Prime Cuts: Love, Light and Healing, Life is Beautiful, When He Comes
Overall Grade: 4/5
The current line-up of the Oak Ridge Boys has been singing together for the last 40 odd years. As a collective, they have had 17 #1 singles, 31 studio albums and 63 singles thus far. They have had their share of sold-out tours and they have had weathered through the various changing fronts of country and Gospel music. While many artists of their calibre would have hung up their boots and spend their time playing with their grandkids, the Oaks are still out there performing and releasing new music. Since 2010, they have released 5 albums, this means they are averaging a new album every couple of years. Not bad for a group that has had been in existence for almost half a century.
When it comes to their latest release, Front Porch Singin', they have had little left to proof. Inspired by producer Dave Cobb (Chris Stapleton, Rival Sons) to choose songs they would sing if they had an evening free sitting at their front porch, the boys begin listing down their choices. What is remarkable that the songs they have garnered fall mostly within the Gospel or more precisely the Southern Gospel category.
One of their first picks is Willie Nelson's "Uncloudy Day." Instead of updating the song, which Nelson wrote in 1976, the Oaks and Cobbs have preserved an old time Gospel feel to it. Keeping the sound organic and rustic, the Oaks indulge in some 60s-esque rock n' roll with "Rock My Soul." Current single "Swing Down Chariot" and "Life's Railway to Heaven" take a minimalistic approach keeping the backing at the bare minimum with the attention on the quartet's harmonies.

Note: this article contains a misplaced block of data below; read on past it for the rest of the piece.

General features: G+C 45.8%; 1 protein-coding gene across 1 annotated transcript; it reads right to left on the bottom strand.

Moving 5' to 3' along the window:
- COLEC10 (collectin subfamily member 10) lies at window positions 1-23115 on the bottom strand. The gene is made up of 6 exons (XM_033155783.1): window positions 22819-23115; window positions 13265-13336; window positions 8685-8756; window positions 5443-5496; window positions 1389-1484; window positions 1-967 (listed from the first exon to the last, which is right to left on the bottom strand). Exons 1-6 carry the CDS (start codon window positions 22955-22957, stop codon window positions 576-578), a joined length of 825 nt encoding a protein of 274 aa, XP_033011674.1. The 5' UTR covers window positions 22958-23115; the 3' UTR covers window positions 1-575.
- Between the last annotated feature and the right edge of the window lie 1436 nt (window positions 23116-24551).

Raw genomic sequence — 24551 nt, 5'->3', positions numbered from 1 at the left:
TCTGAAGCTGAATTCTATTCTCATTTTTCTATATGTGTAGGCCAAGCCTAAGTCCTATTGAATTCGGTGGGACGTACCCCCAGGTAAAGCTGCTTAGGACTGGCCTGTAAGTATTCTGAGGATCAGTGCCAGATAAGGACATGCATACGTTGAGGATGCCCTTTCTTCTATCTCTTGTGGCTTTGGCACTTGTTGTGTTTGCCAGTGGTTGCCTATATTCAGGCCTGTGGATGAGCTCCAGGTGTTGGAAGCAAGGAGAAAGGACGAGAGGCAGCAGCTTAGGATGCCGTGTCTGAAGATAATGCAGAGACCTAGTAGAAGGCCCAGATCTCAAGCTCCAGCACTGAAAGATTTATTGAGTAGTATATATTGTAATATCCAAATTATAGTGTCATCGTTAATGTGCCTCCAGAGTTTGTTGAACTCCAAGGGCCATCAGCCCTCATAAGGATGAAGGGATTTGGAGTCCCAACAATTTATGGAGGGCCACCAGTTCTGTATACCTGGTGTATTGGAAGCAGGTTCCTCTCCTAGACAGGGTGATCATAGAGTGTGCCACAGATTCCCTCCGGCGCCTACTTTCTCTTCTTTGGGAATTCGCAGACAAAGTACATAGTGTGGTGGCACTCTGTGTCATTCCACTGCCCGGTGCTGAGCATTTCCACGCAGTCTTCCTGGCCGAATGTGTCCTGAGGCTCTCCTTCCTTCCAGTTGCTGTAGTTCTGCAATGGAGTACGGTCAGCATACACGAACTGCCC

More contemporary choices come with Keb'Mo's "Life is Beautiful." In a world that has been shaded by the pandemic, "Life" is a gorgeous love song shedding light on the blessings God has given to us. "Love, Light and Healing" is a benediction where the Oaks prays for their fans with some of the most heartfelt lyrics. "Old Ways" finds the Oaks returning to what they have done best: story songs. Told through a first-person narrative, the Oaks sing about the importance of old-fashioned values.
If there is any sign of weakness, it's that the latter half of the record is bogged down by too many slow ballads. Maybe a duet or a few more upbeat burners may help liven the listening experience. Nevertheless, this is another great album by the Oaks. Though many of the songs speak about Christ, the Oaks have framed it in such a way that Jesus is interwoven into life's experiences, making the album palatable without sounding preachy. In this regard, Front Porch Singin' will be appreciated by both their country and Gospel music fans.